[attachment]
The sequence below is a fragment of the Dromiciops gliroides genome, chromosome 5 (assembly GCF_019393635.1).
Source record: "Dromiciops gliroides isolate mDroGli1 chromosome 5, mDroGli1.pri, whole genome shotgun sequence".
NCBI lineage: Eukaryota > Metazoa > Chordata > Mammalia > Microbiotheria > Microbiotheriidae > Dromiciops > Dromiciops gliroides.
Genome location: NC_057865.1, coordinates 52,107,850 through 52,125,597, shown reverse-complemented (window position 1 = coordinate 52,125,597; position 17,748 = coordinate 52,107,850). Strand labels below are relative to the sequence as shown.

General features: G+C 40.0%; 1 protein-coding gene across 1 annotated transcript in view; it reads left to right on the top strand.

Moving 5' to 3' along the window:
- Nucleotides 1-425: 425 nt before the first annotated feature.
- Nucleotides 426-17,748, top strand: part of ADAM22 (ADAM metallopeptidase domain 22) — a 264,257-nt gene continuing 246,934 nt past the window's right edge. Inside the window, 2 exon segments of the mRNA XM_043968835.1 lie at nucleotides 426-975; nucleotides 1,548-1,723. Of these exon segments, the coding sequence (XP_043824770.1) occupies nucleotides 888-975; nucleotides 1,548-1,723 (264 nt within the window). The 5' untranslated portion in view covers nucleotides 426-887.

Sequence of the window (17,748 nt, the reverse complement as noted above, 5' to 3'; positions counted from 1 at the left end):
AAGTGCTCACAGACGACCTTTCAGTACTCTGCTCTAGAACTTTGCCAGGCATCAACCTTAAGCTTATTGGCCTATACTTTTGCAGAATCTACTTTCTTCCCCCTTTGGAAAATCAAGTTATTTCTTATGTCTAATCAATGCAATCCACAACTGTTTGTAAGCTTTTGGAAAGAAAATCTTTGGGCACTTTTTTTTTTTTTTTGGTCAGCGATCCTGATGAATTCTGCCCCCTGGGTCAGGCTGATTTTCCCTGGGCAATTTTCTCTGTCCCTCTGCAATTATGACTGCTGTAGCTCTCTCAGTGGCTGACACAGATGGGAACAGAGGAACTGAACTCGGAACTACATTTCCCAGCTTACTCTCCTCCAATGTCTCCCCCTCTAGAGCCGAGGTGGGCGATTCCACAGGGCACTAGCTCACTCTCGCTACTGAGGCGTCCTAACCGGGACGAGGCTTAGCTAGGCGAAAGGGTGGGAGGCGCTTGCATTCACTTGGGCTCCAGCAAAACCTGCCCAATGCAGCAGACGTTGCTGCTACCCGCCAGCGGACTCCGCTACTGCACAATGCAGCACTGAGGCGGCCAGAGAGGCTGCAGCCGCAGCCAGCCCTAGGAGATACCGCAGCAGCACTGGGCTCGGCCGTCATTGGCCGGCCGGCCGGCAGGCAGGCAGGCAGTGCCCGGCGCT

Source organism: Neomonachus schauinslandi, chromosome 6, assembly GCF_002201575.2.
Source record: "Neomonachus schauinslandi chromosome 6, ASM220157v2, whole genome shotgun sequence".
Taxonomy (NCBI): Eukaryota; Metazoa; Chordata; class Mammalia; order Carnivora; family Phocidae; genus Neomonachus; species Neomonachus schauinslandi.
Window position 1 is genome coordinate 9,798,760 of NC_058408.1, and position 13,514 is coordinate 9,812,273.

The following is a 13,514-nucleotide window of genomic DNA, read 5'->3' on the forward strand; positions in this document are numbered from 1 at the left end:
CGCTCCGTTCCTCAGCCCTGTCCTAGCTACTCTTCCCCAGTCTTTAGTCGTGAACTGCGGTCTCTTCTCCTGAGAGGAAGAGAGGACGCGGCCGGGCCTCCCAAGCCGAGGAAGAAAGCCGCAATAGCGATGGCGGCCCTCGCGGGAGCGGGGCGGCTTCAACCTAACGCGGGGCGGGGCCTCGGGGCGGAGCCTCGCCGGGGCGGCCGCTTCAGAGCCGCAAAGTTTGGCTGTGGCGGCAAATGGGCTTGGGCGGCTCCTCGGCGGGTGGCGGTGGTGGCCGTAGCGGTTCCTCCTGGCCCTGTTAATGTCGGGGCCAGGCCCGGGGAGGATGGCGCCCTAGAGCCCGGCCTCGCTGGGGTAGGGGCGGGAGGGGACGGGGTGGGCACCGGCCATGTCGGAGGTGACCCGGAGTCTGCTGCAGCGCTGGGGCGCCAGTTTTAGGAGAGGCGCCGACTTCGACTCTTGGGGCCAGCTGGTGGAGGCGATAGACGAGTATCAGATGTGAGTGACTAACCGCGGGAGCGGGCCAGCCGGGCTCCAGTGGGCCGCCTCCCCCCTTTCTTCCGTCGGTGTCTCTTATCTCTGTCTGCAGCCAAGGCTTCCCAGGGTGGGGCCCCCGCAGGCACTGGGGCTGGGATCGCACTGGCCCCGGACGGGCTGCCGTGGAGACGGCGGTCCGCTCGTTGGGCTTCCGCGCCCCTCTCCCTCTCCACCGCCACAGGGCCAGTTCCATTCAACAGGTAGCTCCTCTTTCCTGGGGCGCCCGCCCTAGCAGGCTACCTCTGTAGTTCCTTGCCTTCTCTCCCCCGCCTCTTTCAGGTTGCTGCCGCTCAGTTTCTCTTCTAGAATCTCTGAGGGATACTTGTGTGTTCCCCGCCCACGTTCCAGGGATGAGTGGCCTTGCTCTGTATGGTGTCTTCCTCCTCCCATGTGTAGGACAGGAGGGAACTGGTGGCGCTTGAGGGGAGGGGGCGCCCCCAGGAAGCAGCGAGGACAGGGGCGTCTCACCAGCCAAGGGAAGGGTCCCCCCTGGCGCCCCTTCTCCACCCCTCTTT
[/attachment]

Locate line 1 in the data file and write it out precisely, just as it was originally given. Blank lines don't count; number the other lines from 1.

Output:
The sequence below is a fragment of the Dromiciops gliroides genome, chromosome 5 (assembly GCF_019393635.1).